Measuring College Behavior Beyond Academics: UniLOA Website

This Resource Review was peer-reviewed by a member of the AIR publications volunteer panel, and the ideas, opinions, and perspectives expressed are those of the author, and not necessarily AIR. Members are invited to join the discussion by commenting below.  

Reviewed by Jeanne L. McAlister 


The University Learning Outcomes Assessment (UniLOA) Measuring College Behaviors Beyond Academics website provides valuable information about a “nationally-normed, highly reliable and valid measure of the ‘rest’ of student growth, learning, and development (GLD).” The UniLOA instrument was created by Mark Frederick and Will Barratt of the Center for Learning Outcomes Assessment (CLOA) at the Indiana State University Bayh College of Education. UniLOA surveys traditional and non-traditional students at large and small private and public institutions; the survey is administered in electronic and paper forms. The purpose of the UniLOA instrument is to provide student affairs and academic affairs professionals with data to address areas of concern and make informed decisions regarding support and services for students. 

Since its inception eight years ago, over 400,000 students have participated in UniLOA. In the electronic administration of the survey, students are provided with individual reports upon completion. From the data gathered with this survey instrument, researchers have been able to delve deeper into seven behavioral domains that play an integral part in student engagement and success: critical thinking, self-awareness, communication, diversity, citizenship, membership and leadership, and relationships. Like other engagement survey instruments, students are asked behavior-specific and demographic questions, and the data gathered are compared to national averages.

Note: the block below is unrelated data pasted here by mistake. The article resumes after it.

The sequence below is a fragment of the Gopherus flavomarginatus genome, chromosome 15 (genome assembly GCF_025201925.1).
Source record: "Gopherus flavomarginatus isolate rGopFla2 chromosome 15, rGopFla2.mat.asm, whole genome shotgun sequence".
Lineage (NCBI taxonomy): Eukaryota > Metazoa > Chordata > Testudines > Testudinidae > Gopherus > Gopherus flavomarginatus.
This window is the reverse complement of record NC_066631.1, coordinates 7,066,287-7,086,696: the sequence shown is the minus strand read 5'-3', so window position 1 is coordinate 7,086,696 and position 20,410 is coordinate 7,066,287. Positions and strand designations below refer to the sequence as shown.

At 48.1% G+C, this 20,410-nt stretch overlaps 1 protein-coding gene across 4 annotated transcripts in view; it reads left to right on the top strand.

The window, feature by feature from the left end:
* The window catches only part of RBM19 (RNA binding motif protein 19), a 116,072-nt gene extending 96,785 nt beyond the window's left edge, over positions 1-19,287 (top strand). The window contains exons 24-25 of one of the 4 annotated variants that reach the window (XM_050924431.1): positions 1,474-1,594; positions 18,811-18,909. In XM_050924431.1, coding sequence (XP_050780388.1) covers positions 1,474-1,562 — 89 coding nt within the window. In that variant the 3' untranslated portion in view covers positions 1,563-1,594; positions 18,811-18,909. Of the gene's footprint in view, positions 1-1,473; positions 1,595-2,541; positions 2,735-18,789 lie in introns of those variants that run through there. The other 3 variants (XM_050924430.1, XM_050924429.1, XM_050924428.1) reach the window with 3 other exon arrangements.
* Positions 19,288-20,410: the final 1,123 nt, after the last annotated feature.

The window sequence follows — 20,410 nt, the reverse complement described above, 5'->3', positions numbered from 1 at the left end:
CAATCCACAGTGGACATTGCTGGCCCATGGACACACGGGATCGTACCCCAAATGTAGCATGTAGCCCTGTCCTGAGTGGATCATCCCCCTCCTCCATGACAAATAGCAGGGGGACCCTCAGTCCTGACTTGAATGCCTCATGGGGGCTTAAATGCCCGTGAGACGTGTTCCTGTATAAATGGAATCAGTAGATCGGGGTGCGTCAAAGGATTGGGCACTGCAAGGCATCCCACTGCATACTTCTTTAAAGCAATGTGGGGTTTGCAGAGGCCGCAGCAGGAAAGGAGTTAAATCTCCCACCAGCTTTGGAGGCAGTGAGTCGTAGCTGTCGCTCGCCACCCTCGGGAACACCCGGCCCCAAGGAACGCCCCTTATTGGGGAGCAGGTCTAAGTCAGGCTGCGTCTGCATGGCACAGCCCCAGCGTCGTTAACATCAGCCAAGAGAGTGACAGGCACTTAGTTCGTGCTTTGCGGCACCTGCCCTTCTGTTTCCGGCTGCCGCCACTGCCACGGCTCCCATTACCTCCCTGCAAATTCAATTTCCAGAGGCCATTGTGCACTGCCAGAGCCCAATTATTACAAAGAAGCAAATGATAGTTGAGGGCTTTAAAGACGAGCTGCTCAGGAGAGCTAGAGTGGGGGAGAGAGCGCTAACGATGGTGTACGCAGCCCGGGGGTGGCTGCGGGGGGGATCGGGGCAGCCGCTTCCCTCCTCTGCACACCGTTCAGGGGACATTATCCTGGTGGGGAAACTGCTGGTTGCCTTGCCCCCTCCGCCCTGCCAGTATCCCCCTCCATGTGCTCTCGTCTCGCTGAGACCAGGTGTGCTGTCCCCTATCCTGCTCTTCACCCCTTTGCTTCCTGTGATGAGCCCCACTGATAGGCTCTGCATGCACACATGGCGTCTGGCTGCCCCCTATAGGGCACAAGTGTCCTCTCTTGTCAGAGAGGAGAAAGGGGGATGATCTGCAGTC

The studies housed on the UniLOA website focus on global questions related to the seven behavioral domains. The Reports page of the website includes in-depth analyses of student subpopulations, such as student athletes, fraternity members, and students with prior or current military service. These reports provide valuable insight and may serve as an impetus for researchers to dig more deeply into their institutions’ data. One example of a UniLOA report available on the website is The American College Fraternity: Impact of Membership on Student Growth, Learning, and Development (2009). This publication highlights the results for the global questions, individual and composite means of the seven domains, and provides graphs that show the contrast between the national mean, gender mean, and fraternity mean within each domain. An example of the types of conclusions drawn from these data is that “fraternity men score higher than the national mean of all students as well as the national mean for males on all seven of the domains measured by UniLOA, with the exception of scoring lower than the national mean on the communication domain” (p. 2).  

Another UniLOA report, Intercollegiate Athletes Report of Means (2011), highlights the finding that by the eighth semester in college, student athletes’ growth in the seven domains has increased at a rate higher than the rate realized by non-athletes (p. 2). These findings were also compiled in a report submitted to the National Collegiate Athletic Association entitled Growth, Learning, and Development of Intercollegiate Student-Athletes (2010) that is available on this site as well.